# Getting two different answers for the question: How many $5$-digit numbers chosen from the set $\{1, 2, 3, 4\}$ contain all the digits?

Consider all the 5 digit numbers where each of the digits is chosen from the set $$\{1,2,3,4\}$$. The number of numbers which contain all the four digits, is....

Now, I attempted this question in two different ways.

First is as follows,

$$C(4,1)\frac{5!}{2!} = \frac{4!5!}{3!1!2!} = 240$$ which indicates selection of one number from the set and then arranging it with the others.

And the second is as follows,

$$C(5,4)4! \times 4 = 480$$ which indicates the selection of four spots from the five digit number and arranging the four digits on them and then multiplying it by four as the spot left can take four forms.

Now the first solution gives right answer while the second doesn't, and I am not getting what's wrong with it. So, I want you guys to point that out for me.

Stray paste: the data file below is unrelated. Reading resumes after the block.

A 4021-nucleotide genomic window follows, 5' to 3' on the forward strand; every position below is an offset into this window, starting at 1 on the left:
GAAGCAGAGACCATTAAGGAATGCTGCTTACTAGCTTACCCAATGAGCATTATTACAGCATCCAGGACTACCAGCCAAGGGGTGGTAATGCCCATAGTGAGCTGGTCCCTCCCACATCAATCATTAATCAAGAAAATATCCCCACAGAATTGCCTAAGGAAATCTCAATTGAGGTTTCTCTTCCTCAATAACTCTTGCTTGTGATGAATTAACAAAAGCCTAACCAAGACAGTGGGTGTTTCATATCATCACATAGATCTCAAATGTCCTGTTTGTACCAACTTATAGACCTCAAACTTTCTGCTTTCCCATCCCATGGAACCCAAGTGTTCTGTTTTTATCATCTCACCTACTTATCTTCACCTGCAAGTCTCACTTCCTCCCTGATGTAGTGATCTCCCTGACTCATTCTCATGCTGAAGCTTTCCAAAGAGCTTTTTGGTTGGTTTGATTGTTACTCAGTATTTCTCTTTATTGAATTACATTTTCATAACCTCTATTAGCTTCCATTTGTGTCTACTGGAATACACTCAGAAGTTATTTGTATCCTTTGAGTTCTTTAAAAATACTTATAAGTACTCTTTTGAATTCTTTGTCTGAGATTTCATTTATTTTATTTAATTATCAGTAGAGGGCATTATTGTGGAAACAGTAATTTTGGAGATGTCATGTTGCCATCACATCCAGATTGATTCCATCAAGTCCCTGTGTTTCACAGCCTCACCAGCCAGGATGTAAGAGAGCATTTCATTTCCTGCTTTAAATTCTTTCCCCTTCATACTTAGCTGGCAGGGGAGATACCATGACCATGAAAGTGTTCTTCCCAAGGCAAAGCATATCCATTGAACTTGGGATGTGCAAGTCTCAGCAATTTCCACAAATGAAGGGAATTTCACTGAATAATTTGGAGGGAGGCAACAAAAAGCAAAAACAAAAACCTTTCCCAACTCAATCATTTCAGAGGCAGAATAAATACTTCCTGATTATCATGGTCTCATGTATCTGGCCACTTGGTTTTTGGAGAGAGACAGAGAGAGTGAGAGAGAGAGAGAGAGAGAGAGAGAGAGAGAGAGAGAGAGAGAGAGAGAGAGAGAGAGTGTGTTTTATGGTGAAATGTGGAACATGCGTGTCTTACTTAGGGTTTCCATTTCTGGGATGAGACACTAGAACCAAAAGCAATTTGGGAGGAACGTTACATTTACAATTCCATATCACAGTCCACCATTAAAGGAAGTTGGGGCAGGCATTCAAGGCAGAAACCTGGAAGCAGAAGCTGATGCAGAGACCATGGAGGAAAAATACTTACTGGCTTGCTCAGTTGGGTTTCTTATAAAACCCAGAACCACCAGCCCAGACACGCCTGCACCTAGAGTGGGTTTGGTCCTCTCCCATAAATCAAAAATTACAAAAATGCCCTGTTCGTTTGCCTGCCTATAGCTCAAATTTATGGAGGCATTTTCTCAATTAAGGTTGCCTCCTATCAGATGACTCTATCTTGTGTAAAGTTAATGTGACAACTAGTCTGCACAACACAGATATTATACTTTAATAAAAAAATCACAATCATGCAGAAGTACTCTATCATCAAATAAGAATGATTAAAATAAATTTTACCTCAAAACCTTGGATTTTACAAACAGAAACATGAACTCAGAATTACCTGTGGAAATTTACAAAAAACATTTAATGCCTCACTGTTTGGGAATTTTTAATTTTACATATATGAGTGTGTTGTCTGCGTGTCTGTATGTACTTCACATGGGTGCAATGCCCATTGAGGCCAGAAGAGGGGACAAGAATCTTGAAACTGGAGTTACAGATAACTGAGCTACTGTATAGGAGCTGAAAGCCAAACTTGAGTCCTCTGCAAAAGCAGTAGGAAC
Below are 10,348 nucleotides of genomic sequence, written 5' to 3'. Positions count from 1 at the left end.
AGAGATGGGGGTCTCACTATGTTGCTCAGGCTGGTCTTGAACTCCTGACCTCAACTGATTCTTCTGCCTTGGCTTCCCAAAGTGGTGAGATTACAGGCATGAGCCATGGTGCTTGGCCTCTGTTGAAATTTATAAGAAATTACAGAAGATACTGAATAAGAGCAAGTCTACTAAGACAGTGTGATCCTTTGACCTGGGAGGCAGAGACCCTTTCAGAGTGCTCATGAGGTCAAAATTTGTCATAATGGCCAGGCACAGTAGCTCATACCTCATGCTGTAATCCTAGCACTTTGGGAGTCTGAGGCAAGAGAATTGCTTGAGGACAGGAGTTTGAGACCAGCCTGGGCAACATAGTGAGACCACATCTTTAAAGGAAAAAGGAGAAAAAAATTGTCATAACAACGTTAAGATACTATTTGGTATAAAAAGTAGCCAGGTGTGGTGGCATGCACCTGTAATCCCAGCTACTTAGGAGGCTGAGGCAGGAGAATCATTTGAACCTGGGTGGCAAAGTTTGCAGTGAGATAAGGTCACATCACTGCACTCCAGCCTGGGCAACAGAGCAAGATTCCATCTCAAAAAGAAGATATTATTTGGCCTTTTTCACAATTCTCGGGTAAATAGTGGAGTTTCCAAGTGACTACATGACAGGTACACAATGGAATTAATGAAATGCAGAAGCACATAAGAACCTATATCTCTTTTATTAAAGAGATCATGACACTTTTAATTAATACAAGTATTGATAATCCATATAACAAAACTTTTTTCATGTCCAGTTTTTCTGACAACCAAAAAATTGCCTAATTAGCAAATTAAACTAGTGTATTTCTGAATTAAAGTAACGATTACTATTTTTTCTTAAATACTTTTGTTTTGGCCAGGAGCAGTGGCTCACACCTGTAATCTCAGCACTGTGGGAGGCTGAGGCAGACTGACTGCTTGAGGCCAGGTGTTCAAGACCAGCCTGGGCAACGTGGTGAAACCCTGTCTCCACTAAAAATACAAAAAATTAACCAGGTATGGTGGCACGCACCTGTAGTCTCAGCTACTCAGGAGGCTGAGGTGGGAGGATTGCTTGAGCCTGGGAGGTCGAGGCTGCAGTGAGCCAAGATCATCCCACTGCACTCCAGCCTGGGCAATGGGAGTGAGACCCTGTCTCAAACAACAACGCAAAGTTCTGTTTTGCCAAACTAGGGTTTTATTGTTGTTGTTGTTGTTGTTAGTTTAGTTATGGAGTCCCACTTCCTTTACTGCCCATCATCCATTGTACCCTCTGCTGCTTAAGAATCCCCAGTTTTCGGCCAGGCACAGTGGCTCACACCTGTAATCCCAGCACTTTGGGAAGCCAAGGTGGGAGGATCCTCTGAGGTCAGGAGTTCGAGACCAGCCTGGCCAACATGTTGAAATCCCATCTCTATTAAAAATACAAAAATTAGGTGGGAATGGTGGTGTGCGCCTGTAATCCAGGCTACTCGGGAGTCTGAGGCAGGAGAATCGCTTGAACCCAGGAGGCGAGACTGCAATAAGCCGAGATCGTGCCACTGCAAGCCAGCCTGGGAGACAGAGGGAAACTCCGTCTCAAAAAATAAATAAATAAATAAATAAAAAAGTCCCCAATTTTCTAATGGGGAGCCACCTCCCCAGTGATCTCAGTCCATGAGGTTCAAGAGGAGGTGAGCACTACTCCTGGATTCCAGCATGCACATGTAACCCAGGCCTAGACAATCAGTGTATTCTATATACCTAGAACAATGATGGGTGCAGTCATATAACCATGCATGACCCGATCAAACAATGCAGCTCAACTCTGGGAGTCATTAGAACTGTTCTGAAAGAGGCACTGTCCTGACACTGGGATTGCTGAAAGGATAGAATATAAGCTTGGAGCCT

The second solution double counts. It considers the two choices

• Pick the four last spots and arrange the digits in increasing order, then put a $$1$$ in the remiaining spot
• Pick the first and three last spots, and arrange the digits in increasing order there, then put a $$1$$ in the remaining spot

as two different choices, even though they both end up with $$11234$$.

There are two ways to arrive at e.g. $$23431$$ if we apply the second method:

• $$\begin{array}{ccccc} 2 & 3 & 4 & \star & 1\end{array}$$ followed by end result $$\begin{array}{ccccc} 2 & 3 & 4 & 3 & 1\end{array}$$
• $$\begin{array}{ccccc} 2 & \star & 4 & 3 & 1\end{array}$$ followed by end result $$\begin{array}{ccccc} 2 & 3 & 4 & 3 & 1\end{array}$$

This is a great example of how you can use the Twelvefold Way to avoid the risk of mis-analyzing a standard problem.

You are looking for the number of surjections with a domain of five elements (the place values) and a codomain of four elements (the digits). This is $$4!\{^5_4\}=24\cdot10=240$$, where the curly braces denote a Stirling number of the second kind.